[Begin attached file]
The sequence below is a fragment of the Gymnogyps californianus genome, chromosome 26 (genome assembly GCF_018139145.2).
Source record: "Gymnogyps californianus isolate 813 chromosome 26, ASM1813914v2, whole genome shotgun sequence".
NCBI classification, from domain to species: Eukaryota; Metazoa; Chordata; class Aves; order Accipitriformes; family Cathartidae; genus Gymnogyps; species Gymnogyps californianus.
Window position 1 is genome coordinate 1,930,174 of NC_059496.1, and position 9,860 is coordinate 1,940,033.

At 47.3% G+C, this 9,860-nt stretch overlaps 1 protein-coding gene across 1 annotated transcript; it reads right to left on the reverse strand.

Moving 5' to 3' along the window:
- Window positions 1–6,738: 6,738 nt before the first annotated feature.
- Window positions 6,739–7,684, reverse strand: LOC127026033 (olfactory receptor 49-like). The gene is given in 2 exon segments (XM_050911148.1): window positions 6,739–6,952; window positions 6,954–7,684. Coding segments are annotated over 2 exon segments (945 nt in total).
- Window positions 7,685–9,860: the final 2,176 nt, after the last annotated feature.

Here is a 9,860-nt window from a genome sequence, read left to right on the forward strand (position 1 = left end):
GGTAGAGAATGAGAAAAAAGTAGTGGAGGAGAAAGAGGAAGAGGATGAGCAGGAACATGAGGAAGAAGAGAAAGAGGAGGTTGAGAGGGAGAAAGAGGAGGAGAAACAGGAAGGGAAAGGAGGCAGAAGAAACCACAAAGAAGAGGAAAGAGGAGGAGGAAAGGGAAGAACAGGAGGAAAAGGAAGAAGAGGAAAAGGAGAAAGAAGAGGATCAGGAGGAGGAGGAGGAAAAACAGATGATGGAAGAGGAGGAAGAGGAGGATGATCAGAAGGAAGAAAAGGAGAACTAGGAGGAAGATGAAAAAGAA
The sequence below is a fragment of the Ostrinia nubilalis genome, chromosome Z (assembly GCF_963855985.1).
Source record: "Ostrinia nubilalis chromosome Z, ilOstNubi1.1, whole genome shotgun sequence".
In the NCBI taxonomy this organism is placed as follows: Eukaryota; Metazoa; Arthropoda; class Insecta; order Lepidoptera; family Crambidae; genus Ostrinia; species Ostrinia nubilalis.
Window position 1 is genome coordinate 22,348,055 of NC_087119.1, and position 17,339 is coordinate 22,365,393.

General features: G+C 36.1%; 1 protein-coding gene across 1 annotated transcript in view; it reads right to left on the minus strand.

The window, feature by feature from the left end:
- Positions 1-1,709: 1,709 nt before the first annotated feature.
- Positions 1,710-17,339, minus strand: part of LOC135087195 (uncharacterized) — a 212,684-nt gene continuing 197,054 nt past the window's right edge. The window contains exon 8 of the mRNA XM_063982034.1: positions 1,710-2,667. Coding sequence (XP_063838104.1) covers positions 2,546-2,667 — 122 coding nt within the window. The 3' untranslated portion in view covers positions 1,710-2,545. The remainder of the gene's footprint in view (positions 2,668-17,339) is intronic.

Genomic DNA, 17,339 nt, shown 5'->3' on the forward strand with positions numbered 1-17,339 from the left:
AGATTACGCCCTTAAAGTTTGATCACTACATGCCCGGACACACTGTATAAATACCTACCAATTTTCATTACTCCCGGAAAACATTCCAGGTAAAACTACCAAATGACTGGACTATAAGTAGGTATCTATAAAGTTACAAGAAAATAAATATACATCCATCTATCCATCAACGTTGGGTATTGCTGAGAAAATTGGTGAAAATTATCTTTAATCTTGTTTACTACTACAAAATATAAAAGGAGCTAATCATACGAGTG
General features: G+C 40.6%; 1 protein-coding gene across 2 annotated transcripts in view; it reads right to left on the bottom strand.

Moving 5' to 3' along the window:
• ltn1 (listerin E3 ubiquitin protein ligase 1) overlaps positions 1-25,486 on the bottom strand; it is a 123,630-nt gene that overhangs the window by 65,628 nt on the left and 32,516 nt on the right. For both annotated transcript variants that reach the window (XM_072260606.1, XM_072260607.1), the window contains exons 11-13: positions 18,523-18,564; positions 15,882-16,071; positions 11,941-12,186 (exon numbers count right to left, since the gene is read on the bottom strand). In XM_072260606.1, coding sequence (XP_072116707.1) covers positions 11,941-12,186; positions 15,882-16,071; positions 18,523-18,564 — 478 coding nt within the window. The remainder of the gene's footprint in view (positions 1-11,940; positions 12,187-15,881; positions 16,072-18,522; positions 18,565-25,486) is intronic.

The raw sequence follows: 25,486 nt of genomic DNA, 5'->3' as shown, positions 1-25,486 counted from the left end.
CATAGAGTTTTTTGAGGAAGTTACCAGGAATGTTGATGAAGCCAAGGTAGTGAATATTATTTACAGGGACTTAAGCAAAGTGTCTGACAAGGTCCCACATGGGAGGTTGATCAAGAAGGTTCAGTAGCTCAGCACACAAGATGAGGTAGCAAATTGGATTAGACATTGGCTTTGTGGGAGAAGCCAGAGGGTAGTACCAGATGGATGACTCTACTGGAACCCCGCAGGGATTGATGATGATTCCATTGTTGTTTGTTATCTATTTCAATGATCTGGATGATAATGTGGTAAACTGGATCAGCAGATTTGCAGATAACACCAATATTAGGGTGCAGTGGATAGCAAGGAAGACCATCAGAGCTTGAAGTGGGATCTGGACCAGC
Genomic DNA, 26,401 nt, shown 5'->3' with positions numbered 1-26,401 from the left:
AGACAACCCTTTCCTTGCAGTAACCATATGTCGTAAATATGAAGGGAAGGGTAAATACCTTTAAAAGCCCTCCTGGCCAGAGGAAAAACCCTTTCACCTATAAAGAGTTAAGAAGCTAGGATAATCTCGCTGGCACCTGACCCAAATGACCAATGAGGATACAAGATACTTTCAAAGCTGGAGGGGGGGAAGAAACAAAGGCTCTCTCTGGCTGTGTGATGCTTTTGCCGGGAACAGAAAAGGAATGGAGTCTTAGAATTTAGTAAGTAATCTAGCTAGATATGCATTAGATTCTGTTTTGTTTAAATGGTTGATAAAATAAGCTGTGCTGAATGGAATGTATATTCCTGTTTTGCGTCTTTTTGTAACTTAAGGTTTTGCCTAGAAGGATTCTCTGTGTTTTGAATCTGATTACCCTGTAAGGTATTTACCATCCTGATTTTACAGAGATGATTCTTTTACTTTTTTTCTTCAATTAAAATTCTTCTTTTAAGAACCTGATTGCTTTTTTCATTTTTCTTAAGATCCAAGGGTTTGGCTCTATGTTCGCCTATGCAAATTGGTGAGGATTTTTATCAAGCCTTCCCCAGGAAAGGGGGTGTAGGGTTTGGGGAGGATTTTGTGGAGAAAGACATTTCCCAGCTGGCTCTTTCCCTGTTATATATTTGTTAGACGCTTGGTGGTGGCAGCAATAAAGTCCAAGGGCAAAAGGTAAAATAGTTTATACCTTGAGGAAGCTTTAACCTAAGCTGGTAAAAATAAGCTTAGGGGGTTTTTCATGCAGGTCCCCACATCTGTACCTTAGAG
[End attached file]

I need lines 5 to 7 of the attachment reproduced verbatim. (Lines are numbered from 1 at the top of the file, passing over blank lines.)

At 47.3% G+C, this 9,860-nt stretch overlaps 1 protein-coding gene across 1 annotated transcript; it reads right to left on the reverse strand.

Moving 5' to 3' along the window:
- Window positions 1–6,738: 6,738 nt before the first annotated feature.